We were looking for an easy getaway this weekend and didn’t have to look too far. Fort Knox is a quick trot from our farm. In fact, we are on the helicopter flight path to the base and squads of Blackhawks regularly fly over the house. You can hear them coming for miles – nothing stealth about those big bruisers.
In addition to the famous Gold Vault, Fort Knox was also the base for Artillery Divisions for decades. Think tanks. And tank target practice. KABOOM! Their shots would rattle our windows from miles away. The base also hosts a large museum commemorating General George Patton. (Why here? Think tanks!)
It’s been a long time since either of us visited Fort Knox. Things sure have changed in 30 years. Back then you could drive up to the vault, take some pictures and wander around. No more. They’ve got this place locked up tighter than Fort Knox!
At the main entrance on Bullion Boulevard, armed personnel stand guard at a security checkpoint. We threaded our 8-1/2′ wide motorhome through a 9′ wide barricade only to be told that we needed to register at the Visitors Center first. We were escorted to a turn-around and reported to the proper authorities to present identification. Then we maneuvered back to squeeze through the checkpoint again.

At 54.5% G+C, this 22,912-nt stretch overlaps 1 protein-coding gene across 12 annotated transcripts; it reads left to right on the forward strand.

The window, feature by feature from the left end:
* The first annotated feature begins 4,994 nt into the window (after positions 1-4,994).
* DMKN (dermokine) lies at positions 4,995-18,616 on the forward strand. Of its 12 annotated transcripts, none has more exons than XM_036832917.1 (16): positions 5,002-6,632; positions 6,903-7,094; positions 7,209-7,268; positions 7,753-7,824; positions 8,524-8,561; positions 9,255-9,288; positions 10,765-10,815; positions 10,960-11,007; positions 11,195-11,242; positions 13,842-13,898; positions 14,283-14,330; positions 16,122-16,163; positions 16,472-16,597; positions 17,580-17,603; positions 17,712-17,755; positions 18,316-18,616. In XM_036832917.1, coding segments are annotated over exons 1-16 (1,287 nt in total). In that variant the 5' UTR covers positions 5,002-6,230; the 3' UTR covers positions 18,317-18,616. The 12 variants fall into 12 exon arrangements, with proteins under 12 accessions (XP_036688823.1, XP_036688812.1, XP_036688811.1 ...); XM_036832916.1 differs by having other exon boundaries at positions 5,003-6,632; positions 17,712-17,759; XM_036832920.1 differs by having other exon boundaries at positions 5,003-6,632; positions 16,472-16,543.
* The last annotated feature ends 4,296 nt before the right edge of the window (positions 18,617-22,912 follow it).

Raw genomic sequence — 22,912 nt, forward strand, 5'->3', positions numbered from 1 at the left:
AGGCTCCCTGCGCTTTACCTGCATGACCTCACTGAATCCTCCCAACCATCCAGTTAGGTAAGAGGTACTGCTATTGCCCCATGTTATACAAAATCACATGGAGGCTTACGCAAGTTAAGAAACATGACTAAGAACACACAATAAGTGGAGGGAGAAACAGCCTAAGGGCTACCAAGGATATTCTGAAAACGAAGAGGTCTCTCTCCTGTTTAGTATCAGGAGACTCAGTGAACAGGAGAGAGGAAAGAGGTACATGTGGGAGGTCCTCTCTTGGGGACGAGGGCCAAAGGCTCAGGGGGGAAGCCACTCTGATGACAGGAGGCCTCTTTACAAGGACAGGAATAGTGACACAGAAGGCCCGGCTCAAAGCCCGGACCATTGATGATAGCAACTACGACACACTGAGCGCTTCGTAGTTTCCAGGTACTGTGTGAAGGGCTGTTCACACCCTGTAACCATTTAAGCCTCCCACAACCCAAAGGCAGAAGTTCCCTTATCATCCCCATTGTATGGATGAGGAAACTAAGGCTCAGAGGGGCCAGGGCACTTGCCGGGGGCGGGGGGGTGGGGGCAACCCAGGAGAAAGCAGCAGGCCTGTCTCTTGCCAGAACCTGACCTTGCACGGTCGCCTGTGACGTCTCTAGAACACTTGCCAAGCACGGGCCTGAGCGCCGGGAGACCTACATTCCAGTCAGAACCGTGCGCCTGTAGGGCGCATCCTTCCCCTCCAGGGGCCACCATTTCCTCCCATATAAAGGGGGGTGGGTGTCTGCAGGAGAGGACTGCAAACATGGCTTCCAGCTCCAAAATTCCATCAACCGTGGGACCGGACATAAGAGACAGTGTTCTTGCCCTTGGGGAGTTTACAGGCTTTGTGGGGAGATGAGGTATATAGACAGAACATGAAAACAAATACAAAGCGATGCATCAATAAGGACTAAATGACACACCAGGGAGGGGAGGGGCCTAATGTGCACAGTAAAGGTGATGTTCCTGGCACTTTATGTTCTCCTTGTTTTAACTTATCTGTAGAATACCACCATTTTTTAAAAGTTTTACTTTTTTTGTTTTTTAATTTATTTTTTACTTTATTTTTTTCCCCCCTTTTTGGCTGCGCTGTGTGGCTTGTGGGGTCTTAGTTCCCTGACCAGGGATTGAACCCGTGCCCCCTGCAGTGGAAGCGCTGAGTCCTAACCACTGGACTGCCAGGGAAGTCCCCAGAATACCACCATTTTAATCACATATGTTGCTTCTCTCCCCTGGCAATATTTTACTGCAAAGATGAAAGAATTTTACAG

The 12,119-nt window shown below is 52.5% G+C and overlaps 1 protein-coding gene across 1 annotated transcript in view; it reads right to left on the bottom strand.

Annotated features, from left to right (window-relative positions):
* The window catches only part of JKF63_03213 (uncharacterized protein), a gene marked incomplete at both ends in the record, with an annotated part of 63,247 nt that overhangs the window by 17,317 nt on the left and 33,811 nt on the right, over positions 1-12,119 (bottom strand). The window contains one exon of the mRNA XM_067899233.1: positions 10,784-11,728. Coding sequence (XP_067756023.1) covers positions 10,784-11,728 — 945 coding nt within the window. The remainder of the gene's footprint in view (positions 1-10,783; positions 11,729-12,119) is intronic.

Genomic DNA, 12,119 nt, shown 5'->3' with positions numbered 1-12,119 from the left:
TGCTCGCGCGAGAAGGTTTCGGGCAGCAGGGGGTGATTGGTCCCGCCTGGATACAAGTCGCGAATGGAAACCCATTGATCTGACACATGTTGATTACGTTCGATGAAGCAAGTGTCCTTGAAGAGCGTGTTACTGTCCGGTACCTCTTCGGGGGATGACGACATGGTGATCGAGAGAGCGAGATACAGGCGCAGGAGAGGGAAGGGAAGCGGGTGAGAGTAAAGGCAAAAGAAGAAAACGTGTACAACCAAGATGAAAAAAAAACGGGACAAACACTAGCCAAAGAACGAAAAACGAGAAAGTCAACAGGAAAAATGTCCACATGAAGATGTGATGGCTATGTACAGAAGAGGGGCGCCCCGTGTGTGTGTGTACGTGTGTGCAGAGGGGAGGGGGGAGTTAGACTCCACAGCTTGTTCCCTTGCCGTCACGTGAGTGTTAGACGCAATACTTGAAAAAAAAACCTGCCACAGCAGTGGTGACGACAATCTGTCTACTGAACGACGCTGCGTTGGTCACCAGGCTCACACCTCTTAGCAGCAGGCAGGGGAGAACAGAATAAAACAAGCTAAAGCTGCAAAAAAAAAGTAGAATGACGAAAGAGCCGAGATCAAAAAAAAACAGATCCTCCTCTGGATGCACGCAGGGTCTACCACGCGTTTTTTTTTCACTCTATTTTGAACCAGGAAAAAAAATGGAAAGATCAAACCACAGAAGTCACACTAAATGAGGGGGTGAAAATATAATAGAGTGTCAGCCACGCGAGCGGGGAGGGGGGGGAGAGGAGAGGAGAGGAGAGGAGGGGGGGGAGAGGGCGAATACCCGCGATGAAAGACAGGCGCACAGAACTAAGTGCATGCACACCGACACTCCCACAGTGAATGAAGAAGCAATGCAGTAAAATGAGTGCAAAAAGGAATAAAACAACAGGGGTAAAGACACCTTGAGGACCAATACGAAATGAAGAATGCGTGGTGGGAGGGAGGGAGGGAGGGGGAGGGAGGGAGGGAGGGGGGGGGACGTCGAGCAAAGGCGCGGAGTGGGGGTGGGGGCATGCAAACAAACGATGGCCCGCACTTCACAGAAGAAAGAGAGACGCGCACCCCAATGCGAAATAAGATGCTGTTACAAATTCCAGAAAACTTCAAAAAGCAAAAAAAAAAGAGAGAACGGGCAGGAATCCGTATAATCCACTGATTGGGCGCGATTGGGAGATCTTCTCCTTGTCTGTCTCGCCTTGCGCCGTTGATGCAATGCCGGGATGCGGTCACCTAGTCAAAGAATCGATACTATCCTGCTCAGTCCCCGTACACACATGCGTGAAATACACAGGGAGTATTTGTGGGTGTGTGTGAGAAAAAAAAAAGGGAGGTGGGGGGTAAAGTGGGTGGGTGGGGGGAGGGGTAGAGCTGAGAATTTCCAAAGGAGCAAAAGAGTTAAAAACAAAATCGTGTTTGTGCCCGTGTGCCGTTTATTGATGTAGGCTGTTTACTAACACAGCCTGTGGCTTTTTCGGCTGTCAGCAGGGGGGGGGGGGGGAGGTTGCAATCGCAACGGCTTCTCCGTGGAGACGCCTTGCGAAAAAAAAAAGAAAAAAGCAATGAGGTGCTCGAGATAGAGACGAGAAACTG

Fort Knox is a vast and sprawling base with main avenues winding through clusters of training buildings and living quarters – some new, some old, some historic dating back to WWI. We followed the signs toward the museum and I noted that many of the side streets had low bridges – well below our RV’s towering height of 12′ 2″.
The Gold Vault, while clearly visible from the highway, cannot be approached at all. In fact, there are no roads leading up to it and it doesn’t even appear on the base map. It’s encircled by a series of fences and you can only catch a glimpse of it from a distance. We were told very sternly that photographs of the Vault are forbidden. Even the gift shop postcard is a drawing rather than a photo. Kinda disappointing. Not that I expected to see our nation’s wealth stacked up in gold bullion, but I would have liked to get a little closer to the fancy marble building.
The Patton museum was arranged as a chronicle of the General’s life. Did you know he was an Olympic champion? Bronze medal for the Pentathlon in 1912.
There were many artifacts of his military career, including tanks, his mobile field office, and the armored car in which he had his fatal accident. He died a few days later, giving orders not to prosecute the two drivers involved because “it wasn’t their fault” and he didn’t want their careers ruined. That’s a true leader.
In addition to the Patton museum the base also has other buildings open to the public. But after consulting the map it looked like most were located down those side streets with the low bridges, so we opted out of further exploration. Fort Knox may be the gold standard of army bases, but it’s not the best place to cruise around in an oversized RV.